Monday, January 24, 2011

I think he's growing up

This morning I watched my son head off to school.  Gone were the days of baggy tshirts and the orphan look.  He is now a young man with his hair just so and tshirts showing off his new developing body.  I know that puberty has arrived because of the nightmare roller coaster of blood glucose levels we are riding on.  I know he is growing because I now look him in the eyes where he once looked up to me.

He is my youngest.  I have always looked at him as my little boy. Diabetes meant that Mom hung around more places with him.  He didn't venture off as much by himself.  He was always more of a homebody.  He was happy to spend time by himself and could easily amuse himself.

My how times have changed!  He now has his XBox headset on at all times and is steadily chatting with a variety of friends.  He is asking to go over to this classmatess house and to the movies with a group of friends.  He is beginning to take better care of his diabetes which allows me to let him spread his wings with greater confidence. 

He was low over the weekend.  I caught one low at 2am and another after 8.  Of course, he was asleep for both of them.  At the supper table, he mentioned that he must have been low a lot the previous night.  He felt he was low at least four or five times.  I said I had dealt with three lows.  The 2am too a bit of treating.  My fiance suggested that he needs to learn to wake up and deal with his own lows at night. My heart broke at him taking on so much responsibility but I knew that this was true. One day he would need to be able to look after everything himself.  I plan on him having a CGM by the time he leaves home but he still needs to learn to actually wake up if it alarms.  My son however was not worried about any of this. He quickly replied that he planned to live with us until he was at least 30 and thus the problem was solved!

He is taking on other problems however.  Sunday night his low insulin alarm went off.  He told me he was going to fill the cartridge before bed.  I know this is not the ideal time to do anything with your pump and I have had that discussion with him before.  Since I test and check things throughout the night, I will keep harping and hope he will fix this habit in the next few years.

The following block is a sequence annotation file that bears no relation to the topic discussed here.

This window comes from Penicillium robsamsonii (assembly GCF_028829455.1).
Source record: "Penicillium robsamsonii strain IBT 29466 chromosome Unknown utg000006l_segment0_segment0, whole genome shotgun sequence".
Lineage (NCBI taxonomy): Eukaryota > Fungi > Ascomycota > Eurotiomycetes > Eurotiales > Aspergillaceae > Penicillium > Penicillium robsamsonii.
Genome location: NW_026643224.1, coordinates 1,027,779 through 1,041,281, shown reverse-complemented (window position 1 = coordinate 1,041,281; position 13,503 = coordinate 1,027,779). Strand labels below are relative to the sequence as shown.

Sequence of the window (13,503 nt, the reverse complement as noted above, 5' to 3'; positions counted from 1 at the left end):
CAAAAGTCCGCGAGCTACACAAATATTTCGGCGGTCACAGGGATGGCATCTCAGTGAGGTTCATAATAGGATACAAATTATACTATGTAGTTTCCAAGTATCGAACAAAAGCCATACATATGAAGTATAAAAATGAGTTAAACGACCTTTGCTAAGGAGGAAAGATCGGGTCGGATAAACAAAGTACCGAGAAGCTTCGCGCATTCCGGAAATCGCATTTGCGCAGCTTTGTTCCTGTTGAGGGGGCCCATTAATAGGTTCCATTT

But back on track, I went to bed and my son headed to bed soon after.  I forgot about the cartridge and so did he!  At 2:30, I woke up and tested him.  All was fine but his pump was alarming.  My son actually sat up in his bed. I asked why his pump was beeping.  He said "I
forgot to fill the cartridge!"
"How many units do you have left?"
"I guess you are getting up to fill it huh?" I asked as he headed off to the fridge to get insulin.

I was proud to see him taking charge and dealing with his oversight. I didn't have to deal with anything. I just had to go back to bed.  His 2:30am cartridge change may not have been his finest hour of diabetes care because he was in the 20s (360+) when he got up at 7 but it was a start. 

So when he was up and heading for school this morning, I sat amazed at how much my son is growing up.  He is more outgoing. He is getting taller and more physically mature.  And the one thing I feared would never happen--my son is getting more responsible.  Wonders never cease! I hope it lasts!


  1. I love these stories Barb! They give me insight and hope for Joe. Thank you for sharing and tell your boy to keep up the great work. He is an inspiration for those of us trying to raise younger type 1s.